This material has been added to a full eBook, Kubernetes Objects on Microsoft Azure.
The previous post in this series covered the Kubernetes dashboard. This post will build upon that knowledge. It will cover the practical aspects of putting those concepts into practice. The following posts in this series will cover deploying a 2-tier application (front-end + database) on Kubernetes. This post discusses getting the back-end service running on Kubernetes.
Considerations for deployment
The last post covered various deployment resources, such as pods, Deployment, HorizontalPodAutoscaler, DaemonSet, StatefulSet, and so on. It can be a challenge to select the right deployment resource for a given workload. Below is a quick summary of what resources are suitable for certain types of workloads.
Pods are a good starting point for getting containers running on Kubernetes. They are a very basic way to deploy containers on Kubernetes. However, they should not be used to deploy an application. While the simplicity of pods is a big advantage, they lack features such as auto-healing in case one fails or in the case of a node failure.
Deployment solves problems associated with pods. It ensures that a specified number of pods are always running, even if there are pod failures. It uses the replicas value to achieve this behavior. Deployment uses ReplicaSet in the background for pod creation, updates, and deletions.
While a deployment ensures that a specified number of pods are always running, there are situations where this number needs to be between a range that is based on a workload. A typical scenario is of a front-end web application where the number of instances (or pods) should be based on a resource utilization (such as CPU, Memory, and so on). This is where HorizontalPodAutoscaler comes in handy. It provides an auto-scale functionality for pods.
DaemonSet is a good deployment option if a functionality is tied to a physical node of a Kubernetes cluster. Common examples are node resource utilization and node monitoring. They are ideal for any infrastructure concerns.
If there is workload where data-loss is unacceptable, StatefulSets are an ideal deployment option. Most of the database workloads are good candidates to be deployed as a StatefulSet. They store their state on external storage providers so that both a pod crash and even a cluster crash don't result in data loss.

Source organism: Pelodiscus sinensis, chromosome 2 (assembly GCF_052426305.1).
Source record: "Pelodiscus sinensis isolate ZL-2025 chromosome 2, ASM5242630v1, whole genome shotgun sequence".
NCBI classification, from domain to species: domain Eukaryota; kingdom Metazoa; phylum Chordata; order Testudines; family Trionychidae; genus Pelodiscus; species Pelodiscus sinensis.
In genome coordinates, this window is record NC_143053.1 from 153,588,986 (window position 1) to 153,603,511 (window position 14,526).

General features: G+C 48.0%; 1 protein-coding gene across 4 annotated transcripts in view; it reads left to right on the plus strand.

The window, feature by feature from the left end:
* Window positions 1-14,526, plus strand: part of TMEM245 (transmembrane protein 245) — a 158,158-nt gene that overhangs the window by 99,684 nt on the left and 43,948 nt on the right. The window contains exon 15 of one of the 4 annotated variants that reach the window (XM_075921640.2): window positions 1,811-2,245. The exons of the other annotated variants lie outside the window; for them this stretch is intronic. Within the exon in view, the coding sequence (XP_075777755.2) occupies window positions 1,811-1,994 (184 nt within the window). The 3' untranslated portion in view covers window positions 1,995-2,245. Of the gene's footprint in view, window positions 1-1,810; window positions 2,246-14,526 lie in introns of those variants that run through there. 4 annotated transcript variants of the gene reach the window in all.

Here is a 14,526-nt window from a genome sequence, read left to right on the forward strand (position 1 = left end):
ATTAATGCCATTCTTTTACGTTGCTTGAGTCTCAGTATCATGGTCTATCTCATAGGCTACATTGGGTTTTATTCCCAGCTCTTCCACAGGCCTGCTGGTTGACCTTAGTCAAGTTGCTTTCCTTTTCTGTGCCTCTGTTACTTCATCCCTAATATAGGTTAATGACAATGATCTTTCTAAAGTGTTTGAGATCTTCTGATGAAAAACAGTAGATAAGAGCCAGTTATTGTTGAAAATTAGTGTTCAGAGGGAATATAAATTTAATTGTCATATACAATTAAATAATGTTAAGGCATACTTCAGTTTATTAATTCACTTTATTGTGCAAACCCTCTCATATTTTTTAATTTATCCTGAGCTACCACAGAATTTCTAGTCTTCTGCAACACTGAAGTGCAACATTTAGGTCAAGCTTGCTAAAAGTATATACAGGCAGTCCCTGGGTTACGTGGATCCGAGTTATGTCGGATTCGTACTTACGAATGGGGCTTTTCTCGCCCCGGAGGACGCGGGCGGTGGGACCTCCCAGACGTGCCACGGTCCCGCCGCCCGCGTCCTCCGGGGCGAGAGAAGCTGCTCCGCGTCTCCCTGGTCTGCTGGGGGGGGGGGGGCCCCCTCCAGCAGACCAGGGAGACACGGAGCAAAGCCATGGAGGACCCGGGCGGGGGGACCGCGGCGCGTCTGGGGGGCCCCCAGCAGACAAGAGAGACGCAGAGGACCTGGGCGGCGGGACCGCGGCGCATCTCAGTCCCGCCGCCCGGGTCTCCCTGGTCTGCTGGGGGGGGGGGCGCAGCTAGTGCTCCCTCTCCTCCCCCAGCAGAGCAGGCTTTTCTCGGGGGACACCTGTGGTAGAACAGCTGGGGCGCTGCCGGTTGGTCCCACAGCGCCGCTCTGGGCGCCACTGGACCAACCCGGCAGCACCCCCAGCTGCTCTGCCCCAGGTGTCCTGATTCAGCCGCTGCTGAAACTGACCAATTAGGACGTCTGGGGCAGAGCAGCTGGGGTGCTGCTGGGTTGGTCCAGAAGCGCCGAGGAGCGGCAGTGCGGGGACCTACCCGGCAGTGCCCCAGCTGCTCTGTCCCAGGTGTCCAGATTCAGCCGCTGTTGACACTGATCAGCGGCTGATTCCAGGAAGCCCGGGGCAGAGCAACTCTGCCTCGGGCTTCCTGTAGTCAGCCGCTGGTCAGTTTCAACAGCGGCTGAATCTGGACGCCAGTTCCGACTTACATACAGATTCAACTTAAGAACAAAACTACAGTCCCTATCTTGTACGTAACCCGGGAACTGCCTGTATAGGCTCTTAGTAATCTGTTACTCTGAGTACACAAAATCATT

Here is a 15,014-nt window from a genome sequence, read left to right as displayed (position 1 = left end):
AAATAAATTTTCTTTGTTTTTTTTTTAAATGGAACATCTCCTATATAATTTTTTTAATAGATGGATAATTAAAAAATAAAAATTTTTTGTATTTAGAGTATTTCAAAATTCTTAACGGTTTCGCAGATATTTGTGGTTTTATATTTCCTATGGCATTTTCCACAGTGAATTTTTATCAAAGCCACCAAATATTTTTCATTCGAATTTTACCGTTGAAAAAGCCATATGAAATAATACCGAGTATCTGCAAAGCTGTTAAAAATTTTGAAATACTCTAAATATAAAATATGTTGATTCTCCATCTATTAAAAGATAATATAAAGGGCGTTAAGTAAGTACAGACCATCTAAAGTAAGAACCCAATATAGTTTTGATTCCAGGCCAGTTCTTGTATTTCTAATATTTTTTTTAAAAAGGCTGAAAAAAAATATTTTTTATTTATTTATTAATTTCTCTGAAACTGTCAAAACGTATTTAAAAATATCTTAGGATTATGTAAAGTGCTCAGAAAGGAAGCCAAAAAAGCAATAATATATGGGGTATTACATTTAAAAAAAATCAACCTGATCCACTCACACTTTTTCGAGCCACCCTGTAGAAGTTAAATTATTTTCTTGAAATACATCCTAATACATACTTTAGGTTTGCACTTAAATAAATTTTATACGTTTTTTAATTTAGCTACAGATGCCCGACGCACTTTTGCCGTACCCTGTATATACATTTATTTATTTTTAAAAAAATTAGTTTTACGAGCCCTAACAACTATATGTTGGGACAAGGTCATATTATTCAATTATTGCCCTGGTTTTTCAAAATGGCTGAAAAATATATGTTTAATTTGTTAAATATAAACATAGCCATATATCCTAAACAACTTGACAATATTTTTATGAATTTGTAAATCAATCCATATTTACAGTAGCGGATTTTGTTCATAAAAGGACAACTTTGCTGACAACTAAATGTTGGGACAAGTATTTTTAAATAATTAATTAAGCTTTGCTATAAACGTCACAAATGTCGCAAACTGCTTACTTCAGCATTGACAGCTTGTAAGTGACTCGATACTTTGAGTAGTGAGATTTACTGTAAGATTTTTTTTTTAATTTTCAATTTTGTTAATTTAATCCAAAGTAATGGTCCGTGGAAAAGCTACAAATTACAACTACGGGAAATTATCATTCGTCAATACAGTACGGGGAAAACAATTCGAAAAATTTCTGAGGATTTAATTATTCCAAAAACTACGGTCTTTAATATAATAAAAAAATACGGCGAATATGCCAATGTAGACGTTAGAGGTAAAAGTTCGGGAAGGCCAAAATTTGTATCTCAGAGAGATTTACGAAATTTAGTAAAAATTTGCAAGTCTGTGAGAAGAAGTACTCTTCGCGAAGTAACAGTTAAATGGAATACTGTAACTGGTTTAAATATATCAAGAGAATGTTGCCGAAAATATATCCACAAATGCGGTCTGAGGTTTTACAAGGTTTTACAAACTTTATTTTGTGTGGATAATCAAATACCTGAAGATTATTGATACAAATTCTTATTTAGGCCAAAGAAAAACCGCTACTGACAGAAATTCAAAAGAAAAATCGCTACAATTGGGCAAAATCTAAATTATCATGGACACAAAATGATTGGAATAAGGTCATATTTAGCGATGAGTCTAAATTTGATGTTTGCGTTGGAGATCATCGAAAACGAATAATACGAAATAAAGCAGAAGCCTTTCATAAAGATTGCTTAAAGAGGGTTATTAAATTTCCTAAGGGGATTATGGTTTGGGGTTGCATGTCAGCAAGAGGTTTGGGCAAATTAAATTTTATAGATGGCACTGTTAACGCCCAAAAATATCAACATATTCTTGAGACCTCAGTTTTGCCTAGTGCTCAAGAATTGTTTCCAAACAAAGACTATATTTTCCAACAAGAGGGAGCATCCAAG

This section covers running SQL Server on Linux in Kubernetes. Like any database, database files (.mdf, .ndf, .ldf) loss is unacceptable. in case of a cluster crash. Kubernetes StatefulSet is an ideal deployment object that will allow you to use external persistent storage. In this case, the solution uses Azure Disk Storage as the storage provider. However, there are a number of other storage solutions that can be used. To set up a SQL Server database on Azure Storage on Kubernetes, complete the following steps.
Create a secret
Running SQL Server as a container involves passing at least 2 environment variables. They are ACCEPT_EULA and SA_PASSWORD. Out of them, SA_PASSWORD is obviously a secret. The previous post covered what secrets are. This post will show you how to apply it. To create a secret use following command:
Figure 1. Creating a secret.
sapassword is declared as a secret above with its value specified as a base64 encoded value of a real password.
Create a StorageClass
StorageClass provides the specifications of the external persistent storage for a SQL Server database. Use Azure Disk Storage as an external persistent storage. Ensure that storageAccount is in the same resource group as the Kubernetes cluster. See Figure 2.
Figure 2. Creating a StorageClass.
Create a Persistent Volume Claim
A storage PersistentVolumeClaim ensures that data is stored on an external storage device outside Kubernetes cluster. It refers to StorageClass created earlier. It also specified accessMode and the storage resource requirement (10 GB below). See Figure 3.
Figure 3. Creating a PersistentVolumeClaim.